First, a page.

What is the optimal political strategy to effectuate decarbonization of the world’s economy? Professor Jonas Meckling of the University of California-Berkeley, along with several other colleagues at the university, have just published a new article in Science that contends that the key is formulation of green industrial policies that foster “winning coalitions for climate policy.” The two-page piece would be an excellent reading in any energy or climate course’s policy solutions modules.
Among the conclusions of the authors are the following:
1. While climate change agreements increasingly reflect bottom-up, domestically-centered policies, there’s sparse research on the optimal approaches to drive bottom-up processes to effectuate emissions reductions;
2. Even if all carbon pricing mechanisms are implemented globally, they will only encompass 12% of GHG emissions; moreover, because they are subject to the political influence of major polluters, who resist their attendant substantial costs, they are “only marginally effective;”
3. While green industrial policies, e.g. feed-in tariffs and renewable portfolio standards, are viewed by economists as inferior carbon pricing policies from an efficiency perspective, they have the compelling advantage of helping to develop “a political landscape of interests and coalitions” that benefit from such policies. Such “winning coalitions” can also generate positive feedbacks: as such coalitions grow stronger, they can exert more political influence, driving additional pro-climate policies, including carbon pricing policies;
a. Empirical evidence for this thesis comes from Germany, where subsidies for low-carbon demonstration projects and feed-in tariffs ultimately led to expansion of renewable energy projects and other measures; California’s experience also supports this contention
4. Among the policy implications of the study’s findings are:
a. Multiple targeted green industrial policies are beneficial in pursuit of de-carbonization because it provides benefits to firms and households that are “politically bounded and relatively easy to understand — unlike broader more systematic strategies,” such as carbon pricing or urban planning initiatives;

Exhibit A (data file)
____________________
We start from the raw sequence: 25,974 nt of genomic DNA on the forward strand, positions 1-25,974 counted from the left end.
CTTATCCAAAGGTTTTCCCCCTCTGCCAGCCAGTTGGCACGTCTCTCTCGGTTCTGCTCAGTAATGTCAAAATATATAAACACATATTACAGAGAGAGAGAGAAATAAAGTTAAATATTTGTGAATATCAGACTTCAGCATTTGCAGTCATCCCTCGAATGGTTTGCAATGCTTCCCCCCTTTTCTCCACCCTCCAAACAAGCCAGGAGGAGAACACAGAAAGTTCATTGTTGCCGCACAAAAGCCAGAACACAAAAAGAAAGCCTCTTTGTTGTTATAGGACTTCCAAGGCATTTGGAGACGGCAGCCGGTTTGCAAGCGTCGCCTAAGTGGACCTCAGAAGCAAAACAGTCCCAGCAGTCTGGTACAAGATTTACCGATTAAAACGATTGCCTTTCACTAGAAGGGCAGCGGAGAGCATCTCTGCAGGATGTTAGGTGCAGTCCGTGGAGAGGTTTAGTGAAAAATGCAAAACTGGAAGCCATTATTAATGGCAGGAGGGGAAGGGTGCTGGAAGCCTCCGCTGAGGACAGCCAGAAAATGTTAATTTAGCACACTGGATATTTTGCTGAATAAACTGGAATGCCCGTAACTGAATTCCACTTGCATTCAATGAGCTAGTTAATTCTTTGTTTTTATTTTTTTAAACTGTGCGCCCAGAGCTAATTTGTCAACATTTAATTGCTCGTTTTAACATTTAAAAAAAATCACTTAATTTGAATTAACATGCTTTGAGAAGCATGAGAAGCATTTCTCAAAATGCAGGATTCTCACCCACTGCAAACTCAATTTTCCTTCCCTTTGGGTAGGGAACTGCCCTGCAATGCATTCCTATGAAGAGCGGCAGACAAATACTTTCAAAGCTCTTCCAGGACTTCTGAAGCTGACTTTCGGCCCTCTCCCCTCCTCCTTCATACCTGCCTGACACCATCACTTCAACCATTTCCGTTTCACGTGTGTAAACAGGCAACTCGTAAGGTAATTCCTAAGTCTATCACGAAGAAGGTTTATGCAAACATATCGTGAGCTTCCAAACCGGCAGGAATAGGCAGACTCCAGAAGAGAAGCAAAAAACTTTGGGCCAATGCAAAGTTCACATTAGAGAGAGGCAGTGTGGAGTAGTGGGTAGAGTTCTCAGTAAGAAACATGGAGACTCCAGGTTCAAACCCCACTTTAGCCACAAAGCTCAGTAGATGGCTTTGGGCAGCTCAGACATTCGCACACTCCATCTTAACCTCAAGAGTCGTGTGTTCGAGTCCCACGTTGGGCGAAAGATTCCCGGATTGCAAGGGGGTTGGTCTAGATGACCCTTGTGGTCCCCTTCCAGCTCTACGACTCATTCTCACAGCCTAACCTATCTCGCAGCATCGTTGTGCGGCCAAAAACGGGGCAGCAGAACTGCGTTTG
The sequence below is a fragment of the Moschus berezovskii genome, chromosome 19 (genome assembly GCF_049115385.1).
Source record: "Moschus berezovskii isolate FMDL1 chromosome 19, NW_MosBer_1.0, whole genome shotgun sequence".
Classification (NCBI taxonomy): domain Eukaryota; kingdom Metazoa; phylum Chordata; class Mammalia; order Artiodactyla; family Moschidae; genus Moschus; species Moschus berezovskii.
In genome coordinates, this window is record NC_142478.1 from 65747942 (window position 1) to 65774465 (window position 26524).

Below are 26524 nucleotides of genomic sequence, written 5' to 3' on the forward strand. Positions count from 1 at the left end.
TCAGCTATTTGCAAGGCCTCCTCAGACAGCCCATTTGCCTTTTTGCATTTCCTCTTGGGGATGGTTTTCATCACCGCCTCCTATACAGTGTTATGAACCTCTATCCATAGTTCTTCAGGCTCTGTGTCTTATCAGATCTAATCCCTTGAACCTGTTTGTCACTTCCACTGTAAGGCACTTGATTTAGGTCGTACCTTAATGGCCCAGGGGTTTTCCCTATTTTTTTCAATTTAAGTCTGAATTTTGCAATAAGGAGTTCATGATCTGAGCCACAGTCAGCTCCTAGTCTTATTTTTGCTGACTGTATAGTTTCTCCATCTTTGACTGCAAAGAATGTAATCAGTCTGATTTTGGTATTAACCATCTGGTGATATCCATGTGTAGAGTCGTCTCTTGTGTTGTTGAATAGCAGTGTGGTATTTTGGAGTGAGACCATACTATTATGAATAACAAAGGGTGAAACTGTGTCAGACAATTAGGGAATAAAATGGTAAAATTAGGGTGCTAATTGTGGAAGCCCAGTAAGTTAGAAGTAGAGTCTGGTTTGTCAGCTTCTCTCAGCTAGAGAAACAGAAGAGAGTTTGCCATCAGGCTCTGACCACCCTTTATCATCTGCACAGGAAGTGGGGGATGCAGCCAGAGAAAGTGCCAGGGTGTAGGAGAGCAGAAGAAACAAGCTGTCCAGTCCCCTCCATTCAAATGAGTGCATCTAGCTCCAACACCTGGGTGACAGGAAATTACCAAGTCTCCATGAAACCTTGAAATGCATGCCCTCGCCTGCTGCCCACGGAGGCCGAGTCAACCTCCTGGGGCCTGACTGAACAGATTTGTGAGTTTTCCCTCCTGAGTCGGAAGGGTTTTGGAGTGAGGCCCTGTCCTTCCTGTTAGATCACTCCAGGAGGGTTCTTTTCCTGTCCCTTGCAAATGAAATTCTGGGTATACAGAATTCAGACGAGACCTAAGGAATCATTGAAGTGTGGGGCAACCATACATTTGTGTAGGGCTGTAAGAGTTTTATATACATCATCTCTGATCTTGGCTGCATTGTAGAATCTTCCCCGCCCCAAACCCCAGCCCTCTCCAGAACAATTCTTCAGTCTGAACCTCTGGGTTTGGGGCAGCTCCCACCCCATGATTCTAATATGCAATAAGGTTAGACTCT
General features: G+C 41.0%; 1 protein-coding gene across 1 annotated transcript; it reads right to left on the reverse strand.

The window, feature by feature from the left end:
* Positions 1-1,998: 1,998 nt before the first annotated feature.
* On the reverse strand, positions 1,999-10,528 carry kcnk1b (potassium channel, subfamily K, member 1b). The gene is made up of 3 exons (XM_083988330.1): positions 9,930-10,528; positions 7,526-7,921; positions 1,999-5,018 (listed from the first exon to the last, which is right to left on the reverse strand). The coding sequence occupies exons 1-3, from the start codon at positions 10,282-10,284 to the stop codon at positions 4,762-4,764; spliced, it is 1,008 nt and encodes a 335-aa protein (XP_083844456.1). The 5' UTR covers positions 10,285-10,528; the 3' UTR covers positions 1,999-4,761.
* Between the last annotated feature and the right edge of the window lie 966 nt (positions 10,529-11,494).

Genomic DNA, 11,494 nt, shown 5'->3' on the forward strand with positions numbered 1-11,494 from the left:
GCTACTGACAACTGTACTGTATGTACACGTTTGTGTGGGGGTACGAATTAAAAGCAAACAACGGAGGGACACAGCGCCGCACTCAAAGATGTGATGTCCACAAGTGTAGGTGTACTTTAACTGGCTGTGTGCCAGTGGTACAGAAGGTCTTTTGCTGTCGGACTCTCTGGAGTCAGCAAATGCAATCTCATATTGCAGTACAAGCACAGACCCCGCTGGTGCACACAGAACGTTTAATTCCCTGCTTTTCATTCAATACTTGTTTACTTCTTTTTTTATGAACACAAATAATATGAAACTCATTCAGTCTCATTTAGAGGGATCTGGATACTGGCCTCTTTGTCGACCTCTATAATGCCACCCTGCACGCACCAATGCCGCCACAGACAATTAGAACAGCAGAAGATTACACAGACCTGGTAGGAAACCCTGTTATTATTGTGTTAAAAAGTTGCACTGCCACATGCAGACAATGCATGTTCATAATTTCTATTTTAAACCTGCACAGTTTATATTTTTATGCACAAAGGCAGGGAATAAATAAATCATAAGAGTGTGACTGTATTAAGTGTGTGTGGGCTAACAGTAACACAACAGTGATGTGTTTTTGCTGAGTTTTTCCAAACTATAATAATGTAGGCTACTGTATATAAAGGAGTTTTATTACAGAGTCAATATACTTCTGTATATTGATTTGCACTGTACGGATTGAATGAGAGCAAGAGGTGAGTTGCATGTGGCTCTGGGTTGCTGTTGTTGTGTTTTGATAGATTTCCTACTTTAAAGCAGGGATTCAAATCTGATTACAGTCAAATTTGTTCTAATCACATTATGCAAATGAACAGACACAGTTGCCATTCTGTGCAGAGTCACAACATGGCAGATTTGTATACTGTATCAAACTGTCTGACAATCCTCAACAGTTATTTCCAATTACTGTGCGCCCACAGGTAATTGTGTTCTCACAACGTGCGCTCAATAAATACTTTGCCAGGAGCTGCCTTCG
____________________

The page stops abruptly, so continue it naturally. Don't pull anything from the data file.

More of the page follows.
b. Policy signals should maximize political leverage by focusing on specific measures for industrial investment which can drive the development of green industry groups;
c. “Strategic sequencing” of policies is important. High leverage measures of the sort described above help mobilize support and strengthen broader policy signals, such as carbon pricing strategies.
The article could generate some excellent classroom discussion. Among the questions that might be pertinent are the following:
1. In many countries, including Spain, France, Italy and the United Kingdom, feed-in tariff rates have been slashed; does this undercut the authors’ contention that green industrial policies help to develop powerful constituencies that ensure that such measures thrive and expand?;
2. Given the fact that many carbon trading regimes, including the EU-ETS have been criticized for not sending sufficiently strong price signals to drive de-carbonization of economies, are the authors correct when they argue that green industrial policies can help foster strong carbon pricing regimes?;
3. What are the implications of “mixed” climate policymaking regimes, i.e. those that incorporate both green industrial and carbon pricing mechanisms? Would you agree with some commentators that the former can undermine the effectiveness of the latter?